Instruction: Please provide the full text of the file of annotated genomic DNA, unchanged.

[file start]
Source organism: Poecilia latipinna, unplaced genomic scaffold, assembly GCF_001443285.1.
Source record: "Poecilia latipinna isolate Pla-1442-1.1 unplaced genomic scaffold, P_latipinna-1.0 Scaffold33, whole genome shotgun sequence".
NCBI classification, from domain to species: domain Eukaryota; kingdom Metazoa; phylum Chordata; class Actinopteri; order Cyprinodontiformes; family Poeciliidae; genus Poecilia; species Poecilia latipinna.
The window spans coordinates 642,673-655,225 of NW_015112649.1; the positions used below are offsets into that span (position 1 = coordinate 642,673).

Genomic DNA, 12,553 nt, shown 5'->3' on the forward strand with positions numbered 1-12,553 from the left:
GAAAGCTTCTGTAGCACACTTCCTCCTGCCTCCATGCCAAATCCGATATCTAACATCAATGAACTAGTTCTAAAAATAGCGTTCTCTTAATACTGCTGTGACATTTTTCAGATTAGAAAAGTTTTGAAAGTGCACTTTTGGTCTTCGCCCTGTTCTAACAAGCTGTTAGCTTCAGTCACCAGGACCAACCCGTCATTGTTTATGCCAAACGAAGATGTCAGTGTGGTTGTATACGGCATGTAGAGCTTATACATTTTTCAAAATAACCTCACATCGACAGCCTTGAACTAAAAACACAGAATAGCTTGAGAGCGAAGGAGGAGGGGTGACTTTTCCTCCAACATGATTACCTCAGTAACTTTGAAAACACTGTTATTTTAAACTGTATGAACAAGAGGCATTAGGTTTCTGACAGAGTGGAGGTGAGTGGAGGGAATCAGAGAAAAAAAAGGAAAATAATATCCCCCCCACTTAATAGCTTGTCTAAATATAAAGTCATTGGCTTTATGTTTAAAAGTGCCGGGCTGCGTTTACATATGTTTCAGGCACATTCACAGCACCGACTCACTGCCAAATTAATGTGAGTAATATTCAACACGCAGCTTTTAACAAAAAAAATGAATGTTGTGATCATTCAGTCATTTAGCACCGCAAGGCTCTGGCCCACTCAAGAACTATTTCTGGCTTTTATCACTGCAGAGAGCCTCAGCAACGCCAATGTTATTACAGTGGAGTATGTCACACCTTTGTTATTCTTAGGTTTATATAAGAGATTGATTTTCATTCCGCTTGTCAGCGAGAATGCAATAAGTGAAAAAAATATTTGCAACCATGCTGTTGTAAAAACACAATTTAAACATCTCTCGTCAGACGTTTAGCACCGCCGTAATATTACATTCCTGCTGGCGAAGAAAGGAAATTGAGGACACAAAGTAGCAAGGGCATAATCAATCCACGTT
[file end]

Source organism: Poecilia latipinna, unplaced genomic scaffold, assembly GCF_001443285.1.
Source record: "Poecilia latipinna isolate Pla-1442-1.1 unplaced genomic scaffold, P_latipinna-1.0 Scaffold33, whole genome shotgun sequence".
NCBI classification, from domain to species: domain Eukaryota; kingdom Metazoa; phylum Chordata; class Actinopteri; order Cyprinodontiformes; family Poeciliidae; genus Poecilia; species Poecilia latipinna.
The window spans coordinates 642,673-655,225 of NW_015112649.1; the positions used below are offsets into that span (position 1 = coordinate 642,673).

Genomic DNA, 12,553 nt, shown 5'->3' on the forward strand with positions numbered 1-12,553 from the left:
GAAAGCTTCTGTAGCACACTTCCTCCTGCCTCCATGCCAAATCCGATATCTAACATCAATGAACTAGTTCTAAAAATAGCGTTCTCTTAATACTGCTGTGACATTTTTCAGATTAGAAAAGTTTTGAAAGTGCACTTTTGGTCTTCGCCCTGTTCTAACAAGCTGTTAGCTTCAGTCACCAGGACCAACCCGTCATTGTTTATGCCAAACGAAGATGTCAGTGTGGTTGTATACGGCATGTAGAGCTTATACATTTTTCAAAATAACCTCACATCGACAGCCTTGAACTAAAAACACAGAATAGCTTGAGAGCGAAGGAGGAGGGGTGACTTTTCCTCCAACATGATTACCTCAGTAACTTTGAAAACACTGTTATTTTAAACTGTATGAACAAGAGGCATTAGGTTTCTGACAGAGTGGAGGTGAGTGGAGGGAATCAGAGAAAAAAAAGGAAAATAATATCCCCCCCACTTAATAGCTTGTCTAAATATAAAGTCATTGGCTTTATGTTTAAAAGTGCCGGGCTGCGTTTACATATGTTTCAGGCACATTCACAGCACCGACTCACTGCCAAATTAATGTGAGTAATATTCAACACGCAGCTTTTAACAAAAAAAATGAATGTTGTGATCATTCAGTCATTTAGCACCGCAAGGCTCTGGCCCACTCAAGAACTATTTCTGGCTTTTATCACTGCAGAGAGCCTCAGCAACGCCAATGTTATTACAGTGGAGTATGTCACACCTTTGTTATTCTTAGGTTTATATAAGAGATTGATTTTCATTCCGCTTGTCAGCGAGAATGCAATAAGTGAAAAAAATATTTGCAACCATGCTGTTGTAAAAACACAATTTAAACATCTCTCGTCAGACGTTTAGCACCGCCGTAATATTACATTCCTGCTGGCGAAGAAAGGAAATTGAGGACACAAAGTAGCAAGGGCATAATCAATCCACGTT